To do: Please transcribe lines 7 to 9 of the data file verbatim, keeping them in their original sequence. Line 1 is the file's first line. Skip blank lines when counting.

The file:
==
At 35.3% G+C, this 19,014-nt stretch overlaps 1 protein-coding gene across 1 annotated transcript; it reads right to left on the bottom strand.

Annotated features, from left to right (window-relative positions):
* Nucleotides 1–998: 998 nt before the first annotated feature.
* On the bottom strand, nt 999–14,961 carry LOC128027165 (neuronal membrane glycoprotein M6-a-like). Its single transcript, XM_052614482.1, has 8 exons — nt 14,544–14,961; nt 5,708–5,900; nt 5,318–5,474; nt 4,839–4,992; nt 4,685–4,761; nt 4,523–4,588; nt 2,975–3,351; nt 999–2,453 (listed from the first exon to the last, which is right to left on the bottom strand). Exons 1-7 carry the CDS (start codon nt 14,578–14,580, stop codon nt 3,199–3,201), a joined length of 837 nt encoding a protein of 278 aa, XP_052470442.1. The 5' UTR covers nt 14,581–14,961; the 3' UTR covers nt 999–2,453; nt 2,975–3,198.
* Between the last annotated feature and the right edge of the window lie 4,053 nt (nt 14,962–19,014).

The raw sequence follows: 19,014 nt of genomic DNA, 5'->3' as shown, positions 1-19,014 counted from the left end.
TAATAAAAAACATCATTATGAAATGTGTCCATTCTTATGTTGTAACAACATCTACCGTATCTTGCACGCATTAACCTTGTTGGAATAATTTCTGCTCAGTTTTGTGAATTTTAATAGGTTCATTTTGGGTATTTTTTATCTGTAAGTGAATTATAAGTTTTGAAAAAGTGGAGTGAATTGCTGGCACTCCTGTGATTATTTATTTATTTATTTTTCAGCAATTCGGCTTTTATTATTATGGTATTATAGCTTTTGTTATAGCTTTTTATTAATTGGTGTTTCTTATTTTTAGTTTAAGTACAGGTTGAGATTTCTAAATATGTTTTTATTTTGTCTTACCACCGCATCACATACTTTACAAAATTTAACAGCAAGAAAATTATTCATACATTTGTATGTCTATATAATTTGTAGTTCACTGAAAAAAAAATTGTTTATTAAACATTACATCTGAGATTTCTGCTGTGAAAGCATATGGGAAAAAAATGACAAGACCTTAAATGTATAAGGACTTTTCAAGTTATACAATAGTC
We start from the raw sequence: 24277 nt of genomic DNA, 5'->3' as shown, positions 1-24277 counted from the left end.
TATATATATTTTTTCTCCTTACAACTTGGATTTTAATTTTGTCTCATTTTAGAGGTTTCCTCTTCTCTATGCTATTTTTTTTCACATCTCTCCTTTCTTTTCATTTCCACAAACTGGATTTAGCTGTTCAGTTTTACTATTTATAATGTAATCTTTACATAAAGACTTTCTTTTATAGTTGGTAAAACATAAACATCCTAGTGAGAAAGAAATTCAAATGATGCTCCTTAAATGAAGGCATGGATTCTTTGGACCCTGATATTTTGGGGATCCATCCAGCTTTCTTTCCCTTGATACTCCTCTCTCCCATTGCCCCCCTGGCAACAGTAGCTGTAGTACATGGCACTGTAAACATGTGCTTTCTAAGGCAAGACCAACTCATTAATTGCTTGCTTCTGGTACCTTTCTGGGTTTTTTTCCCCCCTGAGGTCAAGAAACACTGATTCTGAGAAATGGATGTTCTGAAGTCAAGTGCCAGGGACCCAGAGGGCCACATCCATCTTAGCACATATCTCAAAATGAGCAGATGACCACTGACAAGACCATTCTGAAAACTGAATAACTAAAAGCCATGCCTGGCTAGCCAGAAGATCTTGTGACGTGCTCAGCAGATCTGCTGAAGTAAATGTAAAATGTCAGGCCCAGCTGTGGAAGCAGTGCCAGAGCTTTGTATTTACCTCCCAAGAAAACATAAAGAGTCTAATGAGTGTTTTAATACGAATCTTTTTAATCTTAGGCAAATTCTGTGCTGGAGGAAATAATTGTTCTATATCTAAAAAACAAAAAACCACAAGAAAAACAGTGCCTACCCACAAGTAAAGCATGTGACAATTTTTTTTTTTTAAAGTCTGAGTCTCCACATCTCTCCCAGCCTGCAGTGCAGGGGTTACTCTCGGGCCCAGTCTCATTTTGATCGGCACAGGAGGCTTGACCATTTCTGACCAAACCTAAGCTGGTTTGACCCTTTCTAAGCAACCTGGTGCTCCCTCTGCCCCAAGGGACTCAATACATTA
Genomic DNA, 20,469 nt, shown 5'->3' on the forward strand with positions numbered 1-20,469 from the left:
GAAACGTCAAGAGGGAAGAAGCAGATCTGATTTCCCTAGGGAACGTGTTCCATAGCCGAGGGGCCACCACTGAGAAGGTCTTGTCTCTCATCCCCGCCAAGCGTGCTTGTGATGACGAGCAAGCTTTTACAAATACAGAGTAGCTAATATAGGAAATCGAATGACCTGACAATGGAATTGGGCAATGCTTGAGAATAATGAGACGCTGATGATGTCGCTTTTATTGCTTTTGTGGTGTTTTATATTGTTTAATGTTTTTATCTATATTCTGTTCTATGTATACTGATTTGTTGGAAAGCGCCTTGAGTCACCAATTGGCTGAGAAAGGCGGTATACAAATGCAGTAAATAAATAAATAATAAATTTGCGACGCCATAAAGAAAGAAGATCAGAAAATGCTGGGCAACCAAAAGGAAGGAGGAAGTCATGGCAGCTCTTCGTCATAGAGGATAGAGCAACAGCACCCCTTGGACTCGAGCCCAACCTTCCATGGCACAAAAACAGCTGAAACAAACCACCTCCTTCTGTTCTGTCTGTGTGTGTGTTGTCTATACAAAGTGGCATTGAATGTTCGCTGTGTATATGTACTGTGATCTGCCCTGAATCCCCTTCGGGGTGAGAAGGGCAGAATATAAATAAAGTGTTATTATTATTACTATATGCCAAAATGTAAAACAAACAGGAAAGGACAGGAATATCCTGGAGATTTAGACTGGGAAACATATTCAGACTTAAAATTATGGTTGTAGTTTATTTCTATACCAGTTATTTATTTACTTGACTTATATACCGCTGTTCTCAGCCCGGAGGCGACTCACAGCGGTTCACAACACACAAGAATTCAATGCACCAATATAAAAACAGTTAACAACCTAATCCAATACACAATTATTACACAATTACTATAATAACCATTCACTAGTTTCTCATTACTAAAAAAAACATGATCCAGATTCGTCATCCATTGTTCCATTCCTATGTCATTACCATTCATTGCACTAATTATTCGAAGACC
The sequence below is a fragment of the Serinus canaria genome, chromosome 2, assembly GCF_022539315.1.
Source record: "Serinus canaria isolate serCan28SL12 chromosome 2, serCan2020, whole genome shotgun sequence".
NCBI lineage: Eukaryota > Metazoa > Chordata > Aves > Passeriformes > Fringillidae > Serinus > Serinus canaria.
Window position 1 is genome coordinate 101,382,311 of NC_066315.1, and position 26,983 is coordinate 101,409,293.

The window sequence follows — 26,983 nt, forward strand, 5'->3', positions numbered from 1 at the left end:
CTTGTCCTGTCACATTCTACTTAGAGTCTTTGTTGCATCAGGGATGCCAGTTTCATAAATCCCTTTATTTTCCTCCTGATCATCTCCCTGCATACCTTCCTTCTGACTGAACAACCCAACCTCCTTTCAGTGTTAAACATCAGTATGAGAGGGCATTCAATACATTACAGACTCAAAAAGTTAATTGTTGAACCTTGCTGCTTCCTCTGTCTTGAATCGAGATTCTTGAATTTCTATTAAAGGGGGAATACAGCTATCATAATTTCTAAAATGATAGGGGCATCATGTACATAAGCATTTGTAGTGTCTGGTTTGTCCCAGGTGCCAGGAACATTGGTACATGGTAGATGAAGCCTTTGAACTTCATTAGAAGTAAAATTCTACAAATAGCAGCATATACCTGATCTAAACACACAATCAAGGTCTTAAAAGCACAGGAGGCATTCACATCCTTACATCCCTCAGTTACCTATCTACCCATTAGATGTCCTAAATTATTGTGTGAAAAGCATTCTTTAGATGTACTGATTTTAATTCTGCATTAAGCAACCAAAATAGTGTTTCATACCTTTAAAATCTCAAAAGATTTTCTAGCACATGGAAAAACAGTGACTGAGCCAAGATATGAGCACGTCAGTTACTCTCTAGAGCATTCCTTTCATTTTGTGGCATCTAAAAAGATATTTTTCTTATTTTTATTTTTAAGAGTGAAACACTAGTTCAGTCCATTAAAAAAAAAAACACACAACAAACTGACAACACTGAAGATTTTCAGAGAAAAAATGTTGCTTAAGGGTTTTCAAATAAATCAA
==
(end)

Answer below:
TAATAAAAAACATCATTATGAAATGTGTCCATTCTTATGTTGTAACAACATCTACCGTATCTTGCACGCATTAACCTTGTTGGAATAATTTCTGCTCAGTTTTGTGAATTTTAATAGGTTCATTTTGGGTATTTTTTATCTGTAAGTGAATTATAAGTTTTGAAAAAGTGGAGTGAATTGCTGGCACTCCTGTGATTATTTATTTATTTATTTTTCAGCAATTCGGCTTTTATTATTATGGTATTATAGCTTTTGTTATAGCTTTTTATTAATTGGTGTTTCTTATTTTTAGTTTAAGTACAGGTTGAGATTTCTAAATATGTTTTTATTTTGTCTTACCACCGCATCACATACTTTACAAAATTTAACAGCAAGAAAATTATTCATACATTTGTATGTCTATATAATTTGTAGTTCACTGAAAAAAAAATTGTTTATTAAACATTACATCTGAGATTTCTGCTGTGAAAGCATATGGGAAAAAAATGACAAGACCTTAAATGTATAAGGACTTTTCAAGTTATACAATAGTC
We start from the raw sequence: 24277 nt of genomic DNA, 5'->3' as shown, positions 1-24277 counted from the left end.
TATATATATTTTTTCTCCTTACAACTTGGATTTTAATTTTGTCTCATTTTAGAGGTTTCCTCTTCTCTATGCTATTTTTTTTCACATCTCTCCTTTCTTTTCATTTCCACAAACTGGATTTAGCTGTTCAGTTTTACTATTTATAATGTAATCTTTACATAAAGACTTTCTTTTATAGTTGGTAAAACATAAACATCCTAGTGAGAAAGAAATTCAAATGATGCTCCTTAAATGAAGGCATGGATTCTTTGGACCCTGATATTTTGGGGATCCATCCAGCTTTCTTTCCCTTGATACTCCTCTCTCCCATTGCCCCCCTGGCAACAGTAGCTGTAGTACATGGCACTGTAAACATGTGCTTTCTAAGGCAAGACCAACTCATTAATTGCTTGCTTCTGGTACCTTTCTGGGTTTTTTTCCCCCCTGAGGTCAAGAAACACTGATTCTGAGAAATGGATGTTCTGAAGTCAAGTGCCAGGGACCCAGAGGGCCACATCCATCTTAGCACATATCTCAAAATGAGCAGATGACCACTGACAAGACCATTCTGAAAACTGAATAACTAAAAGCCATGCCTGGCTAGCCAGAAGATCTTGTGACGTGCTCAGCAGATCTGCTGAAGTAAATGTAAAATGTCAGGCCCAGCTGTGGAAGCAGTGCCAGAGCTTTGTATTTACCTCCCAAGAAAACATAAAGAGTCTAATGAGTGTTTTAATACGAATCTTTTTAATCTTAGGCAAATTCTGTGCTGGAGGAAATAATTGTTCTATATCTAAAAAACAAAAAACCACAAGAAAAACAGTGCCTACCCACAAGTAAAGCATGTGACAATTTTTTTTTTTTAAAGTCTGAGTCTCCACATCTCTCCCAGCCTGCAGTGCAGGGGTTACTCTCGGGCCCAGTCTCATTTTGATCGGCACAGGAGGCTTGACCATTTCTGACCAAACCTAAGCTGGTTTGACCCTTTCTAAGCAACCTGGTGCTCCCTCTGCCCCAAGGGACTCAATACATTA